When former Metro Sergeant Stan Cooper was killed this morning while on duty as a court security officer at the Lloyd D. George U.S. District Courthouse, he left behind many current and former colleagues as friends and admirers. In the fraternity of law enforcement, he was considered a true professional, a quiet, distinguished man who was reliable and proud of his role in law enforcement.
“We had a great camaraderie. I can’t tell you how much camaraderie existed,” said retired Metro Sgt. Dave Freeman, who came out of retirement to join Cooper at the courthouse. “That’s what keeps people either in the military or police agencies, it’s the camaraderie. These are high quality people you just don’t find everyday.”
After the Sept. 11, 2001 terrorist attacks, security was increased at all federal buildings. “When that happened,” Freeman said, "they more or less made the jobs permanent."
“We were very determined to protect that building that first year,” he added.
The security officers were highly experienced and well qualified, Freeman said, adding, “You couldn’t believe the background checks they did.”
Freeman retired from the courthouse in 2004.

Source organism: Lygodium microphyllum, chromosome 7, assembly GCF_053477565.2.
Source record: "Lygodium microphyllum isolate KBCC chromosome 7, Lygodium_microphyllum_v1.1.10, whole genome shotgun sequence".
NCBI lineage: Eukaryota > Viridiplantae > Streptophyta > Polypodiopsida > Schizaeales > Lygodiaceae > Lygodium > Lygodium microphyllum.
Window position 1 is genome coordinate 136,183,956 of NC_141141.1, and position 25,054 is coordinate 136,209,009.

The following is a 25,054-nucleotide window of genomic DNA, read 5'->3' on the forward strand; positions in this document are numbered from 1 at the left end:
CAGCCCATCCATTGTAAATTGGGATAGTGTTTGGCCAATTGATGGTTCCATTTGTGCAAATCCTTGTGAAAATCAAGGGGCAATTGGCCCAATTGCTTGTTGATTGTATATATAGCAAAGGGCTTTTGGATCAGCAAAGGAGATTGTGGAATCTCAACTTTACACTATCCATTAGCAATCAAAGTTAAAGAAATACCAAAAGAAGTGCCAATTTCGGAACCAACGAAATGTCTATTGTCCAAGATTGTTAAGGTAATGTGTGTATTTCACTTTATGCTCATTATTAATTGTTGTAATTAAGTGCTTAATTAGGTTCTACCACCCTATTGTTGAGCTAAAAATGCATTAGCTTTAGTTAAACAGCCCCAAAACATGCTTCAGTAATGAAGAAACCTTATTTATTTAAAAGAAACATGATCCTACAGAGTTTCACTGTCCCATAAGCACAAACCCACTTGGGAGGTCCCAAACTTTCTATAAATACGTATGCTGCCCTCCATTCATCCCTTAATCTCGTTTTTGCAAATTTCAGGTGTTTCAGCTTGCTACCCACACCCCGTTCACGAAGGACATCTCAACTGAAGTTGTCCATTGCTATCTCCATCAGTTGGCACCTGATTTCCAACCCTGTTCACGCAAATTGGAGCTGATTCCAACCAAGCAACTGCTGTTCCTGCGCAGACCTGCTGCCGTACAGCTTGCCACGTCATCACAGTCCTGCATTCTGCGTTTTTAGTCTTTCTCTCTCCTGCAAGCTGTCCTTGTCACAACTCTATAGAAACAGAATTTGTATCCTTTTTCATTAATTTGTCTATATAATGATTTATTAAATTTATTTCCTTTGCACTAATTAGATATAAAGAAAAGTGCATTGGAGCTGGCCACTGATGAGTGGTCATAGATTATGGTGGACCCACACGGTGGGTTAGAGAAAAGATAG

He said, “Stan lived by himself out in Sandy Valley. He lived on a little ranch, maybe a couple acres. He loved horses, so he lived in Sandy Valley and he commuted.”
Added Freeman, “Stan was someone you could rely on implicity. Stan’s word was his bond. You could take it to the bank. He was so professional in so many ways.”
At Metro, Freeman trained Cooper to become a motorcycle officer in Metro’s Traffic Division. Cooper became a sergeant, and Freeman retired as a sergeant.
Freeman said he was gratified that Cooper received a motorcyle escort to the morgue from his Metro brothers.
Freeman, 66, served at Metro 31 years.
In Prescott, Ariz., former Metro Undersheriff Steve Waugh recalled Cooper as one of the best officers with which he’d ever worked. They worked side by side in the Traffic Division. Waugh even visited Cooper while he was building a mountain cabin at Mount Charleston, he recalled.
Waugh is marking his fifth year as Sheriff of Yavapai County, Ariz.
“I remember him pretty well,” Waugh said. “I worked with him in traffic. He was just one heckuva nice guy. He was about as nice a guy as you’s want to run into. He was just one of those guys who did the job that was given to him. He was a real pleasant person to be around. It’s a shame this happened.”